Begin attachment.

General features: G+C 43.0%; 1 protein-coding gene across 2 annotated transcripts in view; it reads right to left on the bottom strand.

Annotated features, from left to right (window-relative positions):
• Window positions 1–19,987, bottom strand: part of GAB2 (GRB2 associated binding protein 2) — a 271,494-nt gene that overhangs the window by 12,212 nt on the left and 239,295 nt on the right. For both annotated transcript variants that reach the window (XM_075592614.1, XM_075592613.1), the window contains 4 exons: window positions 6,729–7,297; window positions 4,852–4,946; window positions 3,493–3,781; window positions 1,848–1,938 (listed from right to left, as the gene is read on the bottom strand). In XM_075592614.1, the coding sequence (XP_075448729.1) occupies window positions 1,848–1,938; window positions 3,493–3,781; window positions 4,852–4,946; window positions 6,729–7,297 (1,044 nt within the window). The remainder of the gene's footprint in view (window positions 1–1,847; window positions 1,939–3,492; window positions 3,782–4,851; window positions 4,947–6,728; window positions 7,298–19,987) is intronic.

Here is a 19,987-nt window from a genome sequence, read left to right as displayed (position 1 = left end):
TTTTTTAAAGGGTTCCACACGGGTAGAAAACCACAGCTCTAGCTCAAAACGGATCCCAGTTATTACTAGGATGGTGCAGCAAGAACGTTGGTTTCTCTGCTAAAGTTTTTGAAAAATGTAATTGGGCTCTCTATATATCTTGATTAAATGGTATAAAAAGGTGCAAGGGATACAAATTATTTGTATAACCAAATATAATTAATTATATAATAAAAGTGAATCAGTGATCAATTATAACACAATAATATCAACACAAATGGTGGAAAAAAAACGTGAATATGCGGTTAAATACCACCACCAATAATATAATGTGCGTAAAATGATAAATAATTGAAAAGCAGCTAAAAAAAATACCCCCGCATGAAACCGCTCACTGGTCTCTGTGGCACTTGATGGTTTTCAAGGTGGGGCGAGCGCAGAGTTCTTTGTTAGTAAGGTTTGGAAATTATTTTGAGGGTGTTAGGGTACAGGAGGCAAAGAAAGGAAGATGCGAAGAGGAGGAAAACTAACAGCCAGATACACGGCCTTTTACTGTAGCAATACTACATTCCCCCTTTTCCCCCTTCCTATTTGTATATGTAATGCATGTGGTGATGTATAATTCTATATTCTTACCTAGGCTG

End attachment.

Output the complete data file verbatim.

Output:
General features: G+C 43.0%; 1 protein-coding gene across 2 annotated transcripts in view; it reads right to left on the bottom strand.

Annotated features, from left to right (window-relative positions):
• Window positions 1–19,987, bottom strand: part of GAB2 (GRB2 associated binding protein 2) — a 271,494-nt gene that overhangs the window by 12,212 nt on the left and 239,295 nt on the right. For both annotated transcript variants that reach the window (XM_075592614.1, XM_075592613.1), the window contains 4 exons: window positions 6,729–7,297; window positions 4,852–4,946; window positions 3,493–3,781; window positions 1,848–1,938 (listed from right to left, as the gene is read on the bottom strand). In XM_075592614.1, the coding sequence (XP_075448729.1) occupies window positions 1,848–1,938; window positions 3,493–3,781; window positions 4,852–4,946; window positions 6,729–7,297 (1,044 nt within the window). The remainder of the gene's footprint in view (window positions 1–1,847; window positions 1,939–3,492; window positions 3,782–4,851; window positions 4,947–6,728; window positions 7,298–19,987) is intronic.

Here is a 19,987-nt window from a genome sequence, read left to right as displayed (position 1 = left end):
TTTTTTAAAGGGTTCCACACGGGTAGAAAACCACAGCTCTAGCTCAAAACGGATCCCAGTTATTACTAGGATGGTGCAGCAAGAACGTTGGTTTCTCTGCTAAAGTTTTTGAAAAATGTAATTGGGCTCTCTATATATCTTGATTAAATGGTATAAAAAGGTGCAAGGGATACAAATTATTTGTATAACCAAATATAATTAATTATATAATAAAAGTGAATCAGTGATCAATTATAACACAATAATATCAACACAAATGGTGGAAAAAAAACGTGAATATGCGGTTAAATACCACCACCAATAATATAATGTGCGTAAAATGATAAATAATTGAAAAGCAGCTAAAAAAAATACCCCCGCATGAAACCGCTCACTGGTCTCTGTGGCACTTGATGGTTTTCAAGGTGGGGCGAGCGCAGAGTTCTTTGTTAGTAAGGTTTGGAAATTATTTTGAGGGTGTTAGGGTACAGGAGGCAAAGAAAGGAAGATGCGAAGAGGAGGAAAACTAACAGCCAGATACACGGCCTTTTACTGTAGCAATACTACATTCCCCCTTTTCCCCCTTCCTATTTGTATATGTAATGCATGTGGTGATGTATAATTCTATATTCTTACCTAGGCTG